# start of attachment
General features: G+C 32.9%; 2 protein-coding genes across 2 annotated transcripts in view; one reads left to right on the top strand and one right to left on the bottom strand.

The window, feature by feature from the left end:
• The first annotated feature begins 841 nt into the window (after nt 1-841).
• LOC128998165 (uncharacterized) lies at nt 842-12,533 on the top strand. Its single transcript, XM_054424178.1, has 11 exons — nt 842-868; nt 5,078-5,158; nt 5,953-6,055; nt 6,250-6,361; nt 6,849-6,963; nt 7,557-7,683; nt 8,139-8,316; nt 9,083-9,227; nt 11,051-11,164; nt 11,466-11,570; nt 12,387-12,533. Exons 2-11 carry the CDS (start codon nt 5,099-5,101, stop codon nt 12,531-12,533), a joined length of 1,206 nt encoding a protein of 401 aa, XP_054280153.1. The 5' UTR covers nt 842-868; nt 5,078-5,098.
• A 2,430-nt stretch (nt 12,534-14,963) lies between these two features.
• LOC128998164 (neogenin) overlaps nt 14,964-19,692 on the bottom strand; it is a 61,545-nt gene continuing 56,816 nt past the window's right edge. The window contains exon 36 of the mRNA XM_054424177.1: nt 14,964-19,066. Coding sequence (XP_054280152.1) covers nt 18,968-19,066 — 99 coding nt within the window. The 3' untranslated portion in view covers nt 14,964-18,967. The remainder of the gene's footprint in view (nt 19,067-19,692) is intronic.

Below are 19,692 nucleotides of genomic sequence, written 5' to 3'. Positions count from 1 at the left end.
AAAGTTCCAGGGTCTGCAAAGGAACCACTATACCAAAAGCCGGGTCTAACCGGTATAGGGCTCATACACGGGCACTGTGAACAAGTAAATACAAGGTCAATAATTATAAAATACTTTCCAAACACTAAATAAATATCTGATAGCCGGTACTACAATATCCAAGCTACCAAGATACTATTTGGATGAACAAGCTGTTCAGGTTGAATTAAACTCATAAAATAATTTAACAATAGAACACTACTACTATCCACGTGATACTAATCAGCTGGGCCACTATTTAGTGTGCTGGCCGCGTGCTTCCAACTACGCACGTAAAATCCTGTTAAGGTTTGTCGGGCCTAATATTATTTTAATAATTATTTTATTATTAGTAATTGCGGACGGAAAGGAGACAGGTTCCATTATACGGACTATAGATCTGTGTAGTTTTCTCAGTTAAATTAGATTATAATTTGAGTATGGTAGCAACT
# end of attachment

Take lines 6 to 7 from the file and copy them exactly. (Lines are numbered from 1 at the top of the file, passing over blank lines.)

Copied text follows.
• LOC128998164 (neogenin) overlaps nt 14,964-19,692 on the bottom strand; it is a 61,545-nt gene continuing 56,816 nt past the window's right edge. The window contains exon 36 of the mRNA XM_054424177.1: nt 14,964-19,066. Coding sequence (XP_054280152.1) covers nt 18,968-19,066 — 99 coding nt within the window. The 3' untranslated portion in view covers nt 14,964-18,967. The remainder of the gene's footprint in view (nt 19,067-19,692) is intronic.

Below are 19,692 nucleotides of genomic sequence, written 5' to 3'. Positions count from 1 at the left end.